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The BBC reports on findings by Big Brother Watch that 132 local authorities lose sensitive information including details of children in care. The failings were uncovered using Freedom of Information requests and at least 1035 incidents of data being lost and stolen.

At least 244 laptops and portable computers were lost. A minimum of 98 memory sticks and more than 93 mobile devices went missing. Of the 1035 incidents, local authorities reported that just 55 were reported to the Information Commissioner’s Office while just 9 incidents resulted in termination of employment.

Nick Pickles, director of Big Brother Watch, said:

“This research highlights a shockingly lax attitude to protecting confidential information across nearly a third of councils. The fact that only a tiny fraction of staff have been dismissed brings into question how seriously managers take protecting the privacy of their service users and local residents. 

“For more than 3,000 children and young people to have their personal information compromised is deeply disturbing, as in most cases parents will not be aware of the incidents. However, equally concerning is that 263 local authorities claim to have not lost a single mobile phone or memory stick, which seems surprising given the scale of loss in other authorities and the private sector.

“As just 55 of these incidents were reported to the Information Commissioner’s Office, there is a clear need for the ICO to have the power to audit organisations without needing their consent to ensure that the ICO is fully aware of data protection breaches.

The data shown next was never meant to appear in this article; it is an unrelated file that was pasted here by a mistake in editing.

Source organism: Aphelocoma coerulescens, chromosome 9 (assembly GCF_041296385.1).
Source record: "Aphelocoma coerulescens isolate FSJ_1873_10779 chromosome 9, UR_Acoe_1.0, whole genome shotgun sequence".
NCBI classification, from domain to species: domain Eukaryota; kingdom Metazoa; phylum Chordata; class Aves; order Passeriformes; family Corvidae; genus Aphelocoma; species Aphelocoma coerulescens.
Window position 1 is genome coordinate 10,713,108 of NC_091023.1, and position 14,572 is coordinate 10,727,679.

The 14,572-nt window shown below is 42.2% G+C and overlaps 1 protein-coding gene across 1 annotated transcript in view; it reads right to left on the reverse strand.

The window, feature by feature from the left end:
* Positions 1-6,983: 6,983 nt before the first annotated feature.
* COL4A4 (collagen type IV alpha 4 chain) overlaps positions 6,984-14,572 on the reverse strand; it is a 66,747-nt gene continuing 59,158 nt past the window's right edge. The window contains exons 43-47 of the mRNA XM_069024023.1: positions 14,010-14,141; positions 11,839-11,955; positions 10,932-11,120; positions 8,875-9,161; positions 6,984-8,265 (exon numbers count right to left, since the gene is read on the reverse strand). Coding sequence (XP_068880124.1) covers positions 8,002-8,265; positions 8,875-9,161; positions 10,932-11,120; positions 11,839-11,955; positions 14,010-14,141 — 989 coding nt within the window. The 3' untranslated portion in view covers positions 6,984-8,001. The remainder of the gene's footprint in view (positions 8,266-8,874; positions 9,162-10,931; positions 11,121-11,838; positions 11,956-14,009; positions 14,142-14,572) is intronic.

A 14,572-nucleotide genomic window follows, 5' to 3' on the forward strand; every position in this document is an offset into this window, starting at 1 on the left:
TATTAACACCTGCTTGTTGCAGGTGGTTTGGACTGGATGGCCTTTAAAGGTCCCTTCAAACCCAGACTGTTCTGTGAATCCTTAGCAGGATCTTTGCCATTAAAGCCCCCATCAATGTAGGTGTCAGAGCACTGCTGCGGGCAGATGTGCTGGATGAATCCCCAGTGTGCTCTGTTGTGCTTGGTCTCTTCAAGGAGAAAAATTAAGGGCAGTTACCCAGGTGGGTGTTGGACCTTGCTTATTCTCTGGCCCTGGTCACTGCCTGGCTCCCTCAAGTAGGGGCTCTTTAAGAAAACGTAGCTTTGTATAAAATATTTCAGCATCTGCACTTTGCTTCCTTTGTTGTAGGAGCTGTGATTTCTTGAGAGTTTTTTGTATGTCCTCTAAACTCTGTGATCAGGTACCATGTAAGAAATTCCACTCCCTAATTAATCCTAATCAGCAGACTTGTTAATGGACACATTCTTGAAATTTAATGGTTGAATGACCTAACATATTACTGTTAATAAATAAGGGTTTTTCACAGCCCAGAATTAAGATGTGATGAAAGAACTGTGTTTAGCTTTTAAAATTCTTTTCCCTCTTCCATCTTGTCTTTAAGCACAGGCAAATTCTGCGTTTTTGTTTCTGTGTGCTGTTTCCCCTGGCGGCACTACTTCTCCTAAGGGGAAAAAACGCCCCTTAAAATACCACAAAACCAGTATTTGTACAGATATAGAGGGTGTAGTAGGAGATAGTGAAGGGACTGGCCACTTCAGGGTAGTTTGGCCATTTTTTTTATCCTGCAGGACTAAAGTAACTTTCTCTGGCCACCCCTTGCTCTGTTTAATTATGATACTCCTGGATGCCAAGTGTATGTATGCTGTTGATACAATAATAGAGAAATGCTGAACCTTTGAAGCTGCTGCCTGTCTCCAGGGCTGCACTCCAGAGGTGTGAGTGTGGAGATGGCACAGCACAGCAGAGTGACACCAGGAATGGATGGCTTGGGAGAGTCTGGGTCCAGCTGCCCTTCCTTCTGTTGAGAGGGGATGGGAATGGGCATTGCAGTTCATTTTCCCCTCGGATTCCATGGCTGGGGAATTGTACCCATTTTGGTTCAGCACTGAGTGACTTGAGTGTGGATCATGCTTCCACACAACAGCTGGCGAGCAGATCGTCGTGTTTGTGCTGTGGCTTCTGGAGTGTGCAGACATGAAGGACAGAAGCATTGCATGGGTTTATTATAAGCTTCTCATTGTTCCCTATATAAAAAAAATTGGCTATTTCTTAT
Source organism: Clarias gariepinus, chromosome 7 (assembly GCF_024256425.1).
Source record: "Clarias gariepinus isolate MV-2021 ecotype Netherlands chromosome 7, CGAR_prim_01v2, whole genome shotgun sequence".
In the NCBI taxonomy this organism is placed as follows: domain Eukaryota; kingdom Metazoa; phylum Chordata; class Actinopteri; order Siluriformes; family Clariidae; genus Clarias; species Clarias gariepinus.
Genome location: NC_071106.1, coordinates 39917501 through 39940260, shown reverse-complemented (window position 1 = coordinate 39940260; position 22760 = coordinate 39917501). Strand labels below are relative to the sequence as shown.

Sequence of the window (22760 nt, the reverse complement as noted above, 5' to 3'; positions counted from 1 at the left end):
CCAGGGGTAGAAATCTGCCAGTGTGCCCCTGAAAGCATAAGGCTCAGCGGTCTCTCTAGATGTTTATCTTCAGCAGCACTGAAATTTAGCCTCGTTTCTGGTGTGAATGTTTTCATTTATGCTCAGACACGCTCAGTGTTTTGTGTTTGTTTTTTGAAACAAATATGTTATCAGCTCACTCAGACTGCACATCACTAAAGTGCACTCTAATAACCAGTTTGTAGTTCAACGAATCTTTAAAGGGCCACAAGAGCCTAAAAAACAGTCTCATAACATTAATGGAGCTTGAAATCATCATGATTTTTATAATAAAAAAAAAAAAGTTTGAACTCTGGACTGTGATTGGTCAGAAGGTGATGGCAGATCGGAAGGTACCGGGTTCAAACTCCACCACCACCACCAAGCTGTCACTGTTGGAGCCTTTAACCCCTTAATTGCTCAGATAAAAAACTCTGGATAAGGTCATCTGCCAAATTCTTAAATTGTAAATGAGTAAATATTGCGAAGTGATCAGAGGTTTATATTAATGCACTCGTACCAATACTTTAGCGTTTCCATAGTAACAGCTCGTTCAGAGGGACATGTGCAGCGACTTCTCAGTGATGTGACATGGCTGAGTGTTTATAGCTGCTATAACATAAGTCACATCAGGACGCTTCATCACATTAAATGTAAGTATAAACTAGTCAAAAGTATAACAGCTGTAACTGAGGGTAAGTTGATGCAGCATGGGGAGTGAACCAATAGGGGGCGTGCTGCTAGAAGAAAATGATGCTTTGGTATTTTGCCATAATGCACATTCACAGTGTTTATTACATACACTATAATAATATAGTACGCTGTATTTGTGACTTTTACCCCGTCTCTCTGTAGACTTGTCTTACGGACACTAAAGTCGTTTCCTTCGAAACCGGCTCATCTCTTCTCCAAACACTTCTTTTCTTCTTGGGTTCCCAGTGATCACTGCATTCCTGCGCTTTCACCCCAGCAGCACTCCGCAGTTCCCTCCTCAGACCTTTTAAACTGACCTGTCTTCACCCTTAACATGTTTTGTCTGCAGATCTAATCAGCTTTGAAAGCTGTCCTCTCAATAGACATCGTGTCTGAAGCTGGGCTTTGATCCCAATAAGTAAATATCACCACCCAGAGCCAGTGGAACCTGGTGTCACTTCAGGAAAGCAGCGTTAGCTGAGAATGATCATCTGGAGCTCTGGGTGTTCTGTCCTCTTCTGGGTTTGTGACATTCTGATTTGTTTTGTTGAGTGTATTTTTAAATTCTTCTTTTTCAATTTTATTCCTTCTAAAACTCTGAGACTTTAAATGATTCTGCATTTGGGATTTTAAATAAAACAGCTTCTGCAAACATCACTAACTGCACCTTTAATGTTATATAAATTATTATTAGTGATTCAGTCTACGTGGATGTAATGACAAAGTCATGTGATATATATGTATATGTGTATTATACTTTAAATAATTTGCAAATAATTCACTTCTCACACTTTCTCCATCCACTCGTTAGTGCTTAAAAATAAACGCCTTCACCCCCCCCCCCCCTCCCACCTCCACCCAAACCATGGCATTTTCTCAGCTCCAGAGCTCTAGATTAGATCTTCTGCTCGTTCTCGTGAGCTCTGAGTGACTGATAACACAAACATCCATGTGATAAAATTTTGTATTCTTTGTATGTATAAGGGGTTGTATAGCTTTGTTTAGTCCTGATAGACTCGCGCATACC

“Despite having access to increasing amounts of data and being responsible for even more services, local authorities are simply not able to say our personal information is safe with them.”

Cases included an unencrypted memory stick containing highly confidential childcare data being lost on a Durham Street, a Kensington and Chelsea council employee losing documents in a pub including name, address, date of birth, health reports, income reports and photographs of service users and scanned case notes belonging to Kent Council being found on Facebook.

They also included a 50 page dossier from Northamptonshire Children and Young People's Services sent to the wrong parent, a briefcase left in a car park containing caseworker notes of approximately 20 service users, Buckinghamshire County Council revealing 2,000 email addresses in a public mailshot and a North Somerset email account being compromised in a phishing attack.

The top ten worst offending authorities were:

  1. Buckinghamshire (72 incidents)
  2. Kent  (72)
  3. Essex (62)
  4. Northamptonshire (48)
  5. North Yorkshire (46)
  6. Renfrewshire (41)
  7. West Sussex (36)
  8. Tower Hamlets (31)
  9. Telford and Wrekin (30)
  10. Cornwall (25)

 

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